Completing the Coffee Experience: COCC students bring latte art to life

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The next time you’re about to chug down your lavender latte from Bom Dia Coffee, you might want to take a look down into your coffee cup first. Chances are you have a miniature masterpiece staring up at you that will only last a few moments.

Photo by Vera Holiday | The Broadside.
Photo by Vera Holiday | The Broadside.

 

“I’ve worked at four coffee shops before I made it to Bom Dia and I have never had to learn how to do latte art until now,” said Derrick Strange, a Central Oregon Community College student and barista at Bom Dia Coffee.

“In the utmost quality of coffee comes latte art,” Strange explained. ”Because if you’re making the milk correctly, you will be able to make latte art. It is all about the milk.”

Latte art is achieved through pouring steamed milk into a coffee drink with an artistic finesse. It is crucial for the milk to be at a correct consistency in order to generate the creative effect, according to Strange. Too much steam leads to foam, while too little steam leads to a runny consistency. Baristas must learn to determine how long they need to steam the milk in order to generate their ideal consistency.

“It is part of the package [of enjoying fine coffee],” Strange explained. “It is the first thing you see, and you can see visible differences when you steam the milk differently … just like you can taste the differences when you roast the coffee beans differently.”

Latte art has become “a signature” for Bom Dia, according to Beau Beach, who is the owner at Bom Dia Coffee.

“We are able to do latte art because we are providing a quality milk to our coffee,” Beach said. “Latte art is almost like a signature for us. Yes, it looks pretty, but it shows that customers are getting a quality product.”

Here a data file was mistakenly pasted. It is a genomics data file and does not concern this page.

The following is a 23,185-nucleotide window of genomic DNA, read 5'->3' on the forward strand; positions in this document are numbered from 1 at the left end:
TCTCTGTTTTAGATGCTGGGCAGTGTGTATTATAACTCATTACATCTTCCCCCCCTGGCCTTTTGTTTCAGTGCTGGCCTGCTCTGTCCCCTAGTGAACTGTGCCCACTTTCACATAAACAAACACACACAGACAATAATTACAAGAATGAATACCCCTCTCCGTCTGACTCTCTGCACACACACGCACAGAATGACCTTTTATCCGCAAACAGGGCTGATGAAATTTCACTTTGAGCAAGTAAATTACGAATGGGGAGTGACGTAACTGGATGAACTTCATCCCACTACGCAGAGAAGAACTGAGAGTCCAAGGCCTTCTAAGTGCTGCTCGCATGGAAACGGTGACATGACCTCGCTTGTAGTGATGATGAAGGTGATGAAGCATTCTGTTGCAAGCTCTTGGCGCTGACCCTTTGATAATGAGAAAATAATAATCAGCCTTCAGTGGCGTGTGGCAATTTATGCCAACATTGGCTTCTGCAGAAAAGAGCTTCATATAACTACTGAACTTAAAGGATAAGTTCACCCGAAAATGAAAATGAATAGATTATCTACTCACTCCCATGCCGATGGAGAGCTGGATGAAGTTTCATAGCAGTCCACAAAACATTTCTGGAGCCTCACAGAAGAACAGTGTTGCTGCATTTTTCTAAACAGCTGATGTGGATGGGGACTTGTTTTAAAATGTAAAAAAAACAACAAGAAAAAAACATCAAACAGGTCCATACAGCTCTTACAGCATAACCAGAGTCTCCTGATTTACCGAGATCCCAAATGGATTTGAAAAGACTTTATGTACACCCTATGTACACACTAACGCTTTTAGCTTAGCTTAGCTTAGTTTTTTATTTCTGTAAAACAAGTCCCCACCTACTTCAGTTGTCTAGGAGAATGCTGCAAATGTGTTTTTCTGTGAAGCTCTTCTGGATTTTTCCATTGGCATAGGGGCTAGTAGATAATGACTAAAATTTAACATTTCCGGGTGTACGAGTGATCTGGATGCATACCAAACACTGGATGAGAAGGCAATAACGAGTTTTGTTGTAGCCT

Although being a latte artist is not required to work at Bom Dia Coffee, employees are highly encouraged to learn the skill. Becoming However, fellow latte artists know that becoming familiar with producing an edible, caffeinated art piece takes time.

Derrick Strange, a student at COCC pouring a latte for a customer.  Photo by Vera Holiday | The Broadside.
Derrick Strange, a student at COCC pouring a latte for a customer. Photo by Vera Holiday | The Broadside.

“At Bom Dia, we can make a latte in a minute-thirty,” Derek said. “I started working coffee when I was 23… I am 33 now, so about a decade now.”

Ten years may seem like a long time to dedicate oneself to learning about coffee, but Derek does not mind.

“I could have skipped a lot of those years and gone to the quality [of coffee] and pouring [latte art],” Strange said. “But then I wouldn’t appreciate the quality I am experiencing now.”

Designs range from simple as hearts to elaborate as pirate ships. Each cup of coffee poured at Bom Dia is a work of art, according to Strange. Although it may only exist for a few moments, Strange enjoys seeing the reactions on customer’s faces when they see what’s waiting for them in their cup.

“The cool thing about latte art is that I get to do ten or twenty designs a day. Even the regulars still enjoy seeing [the latte designs],” Strange said.

To Strange, creating latte art is more than pouring steamed milk into a person’s morning latte: It is about completing the coffee experience for people.
“Latte art goes a long way to show a barista’s true love for coffee. I feel like if you are not getting art in your latte, I don’t feel you’re actually getting the best coffee you could be getting,” Strange explained. “It really ties in the total coffee experience.”

 

Emily Kalei
The Broadside

efgarica@cocc.edu

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